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Wednesdays Were Pretty Normal
A Boy, Cancer, And God

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Product Details

“Wednesdays were pretty normal,” writes Michael Kelley, looking for a bright spot amidst the chemotherapy routine brought on by his two-year-old son Joshua’s cancer diagnosis. His book of the same name offers much to anyone who’s tired of prescriptive spirituality and would rather acknowledge and work through the difficulties of faith with some transparency.

Joshua battled and beat the disease, but not before his family had to reconcile what it means to believe in God despite a broken world. His dad’s personal account of that fight to survive sparks a larger discussion of how Christians must learn to walk in the light of Christ’s promises despite the dark shadows of earthly pain. Indeed, it’s pain that sometimes opens the door to a deeper experience with Jesus, an authentic relationship that holds steady even when life loses the comfort of normalcy.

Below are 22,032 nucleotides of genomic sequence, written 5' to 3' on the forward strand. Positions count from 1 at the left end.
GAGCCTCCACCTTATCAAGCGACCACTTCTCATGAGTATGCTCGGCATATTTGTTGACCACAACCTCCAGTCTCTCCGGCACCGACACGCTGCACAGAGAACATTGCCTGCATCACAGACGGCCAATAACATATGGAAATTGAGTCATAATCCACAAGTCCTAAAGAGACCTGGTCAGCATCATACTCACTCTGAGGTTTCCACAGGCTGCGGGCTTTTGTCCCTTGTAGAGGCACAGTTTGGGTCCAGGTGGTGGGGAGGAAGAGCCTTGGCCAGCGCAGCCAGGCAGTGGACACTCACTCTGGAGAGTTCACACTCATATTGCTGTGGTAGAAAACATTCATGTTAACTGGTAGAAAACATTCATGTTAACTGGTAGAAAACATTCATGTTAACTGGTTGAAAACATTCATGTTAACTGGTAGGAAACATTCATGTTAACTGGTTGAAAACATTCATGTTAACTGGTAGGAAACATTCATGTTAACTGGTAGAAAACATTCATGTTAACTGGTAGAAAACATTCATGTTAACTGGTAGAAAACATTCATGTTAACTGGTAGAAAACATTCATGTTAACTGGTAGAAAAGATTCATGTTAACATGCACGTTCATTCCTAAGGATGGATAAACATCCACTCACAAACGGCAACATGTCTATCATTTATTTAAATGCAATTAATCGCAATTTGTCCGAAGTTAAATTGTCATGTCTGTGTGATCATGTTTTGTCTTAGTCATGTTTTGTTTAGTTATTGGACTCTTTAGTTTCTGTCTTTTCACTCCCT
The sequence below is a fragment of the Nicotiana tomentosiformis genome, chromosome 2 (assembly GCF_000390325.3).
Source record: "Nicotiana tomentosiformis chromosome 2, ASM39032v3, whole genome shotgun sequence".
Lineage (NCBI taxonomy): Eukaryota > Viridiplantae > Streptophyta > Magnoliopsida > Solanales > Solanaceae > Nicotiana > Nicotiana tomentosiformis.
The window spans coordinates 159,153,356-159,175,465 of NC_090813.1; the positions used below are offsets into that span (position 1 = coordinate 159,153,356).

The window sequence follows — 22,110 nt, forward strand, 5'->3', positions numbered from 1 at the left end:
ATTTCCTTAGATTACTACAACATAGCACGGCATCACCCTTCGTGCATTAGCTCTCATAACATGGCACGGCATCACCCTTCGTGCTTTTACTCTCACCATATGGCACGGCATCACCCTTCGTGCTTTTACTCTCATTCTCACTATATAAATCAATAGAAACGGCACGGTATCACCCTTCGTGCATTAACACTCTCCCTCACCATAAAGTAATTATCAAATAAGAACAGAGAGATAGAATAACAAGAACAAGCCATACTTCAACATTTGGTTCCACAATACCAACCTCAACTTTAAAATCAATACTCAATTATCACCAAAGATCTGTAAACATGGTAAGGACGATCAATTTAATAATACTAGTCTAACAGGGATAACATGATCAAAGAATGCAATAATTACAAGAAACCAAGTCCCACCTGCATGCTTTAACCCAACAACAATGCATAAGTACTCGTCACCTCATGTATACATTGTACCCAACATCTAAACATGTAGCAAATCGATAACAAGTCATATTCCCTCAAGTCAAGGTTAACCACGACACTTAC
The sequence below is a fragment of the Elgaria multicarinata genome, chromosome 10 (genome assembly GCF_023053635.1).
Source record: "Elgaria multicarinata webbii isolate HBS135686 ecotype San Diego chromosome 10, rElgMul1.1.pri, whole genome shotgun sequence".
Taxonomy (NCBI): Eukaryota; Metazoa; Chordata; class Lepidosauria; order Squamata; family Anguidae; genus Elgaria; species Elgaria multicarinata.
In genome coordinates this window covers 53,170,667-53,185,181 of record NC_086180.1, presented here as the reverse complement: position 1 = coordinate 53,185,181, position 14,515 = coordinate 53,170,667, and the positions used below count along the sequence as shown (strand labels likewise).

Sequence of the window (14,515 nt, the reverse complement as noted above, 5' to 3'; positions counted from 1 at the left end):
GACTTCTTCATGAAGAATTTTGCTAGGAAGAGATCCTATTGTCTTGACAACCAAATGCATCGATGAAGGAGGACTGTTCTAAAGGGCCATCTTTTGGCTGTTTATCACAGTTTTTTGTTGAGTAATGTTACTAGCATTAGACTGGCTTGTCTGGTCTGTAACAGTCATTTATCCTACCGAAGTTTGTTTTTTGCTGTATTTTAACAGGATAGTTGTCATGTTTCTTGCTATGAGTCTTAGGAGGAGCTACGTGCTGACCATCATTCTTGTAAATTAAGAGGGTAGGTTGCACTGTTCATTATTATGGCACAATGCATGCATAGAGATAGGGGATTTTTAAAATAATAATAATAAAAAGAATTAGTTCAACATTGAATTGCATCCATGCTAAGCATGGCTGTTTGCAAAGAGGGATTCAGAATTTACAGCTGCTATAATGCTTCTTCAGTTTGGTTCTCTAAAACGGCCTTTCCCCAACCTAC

About the Author

Michael Kelley is director of Discipleship at Lifeway Christian Resources. His previous written works include Holy Vocabulary, The Tough Sayings of Jesus, and Wednesdays Were Pretty Normal.


I feel very strongly this story is one that must be shared again and again. You'll find yourself seeing faith, hope, and ultimately, God, in a much more intimate way than you have before.
Mark Batterson, author of In a Pit with a Lion on a Snowy Day
Get ready to go on a remarkable journey...Michael Kelley poignantly illustrates the process of turning faith from a noun into a verb and how it can transform and shape our ability to persevere. Everyone needs to read this book.
Pete Wilson, author of Plan B
Reader, please listen to me: If you have ever suffered, struggled, doubted, wrestled with a God who allows hunger and diseases and two-year-old boys to get cancer, if you have attempted to believe God in the midst of devastation or fear, please devour this book like the fit it is.
Jen Hatmaker, author of 7: AN Experimental Mutiny Against Access
Michael points back to a God that is deeper than the pain and doubt, and guides us beyond Christian platitudes to genuine rest in the arms of our heavenly Father. I look forward to recommending this book to people in our church who can't seem to get an answer to the 'why'.
J.D. Greear, author of Gospel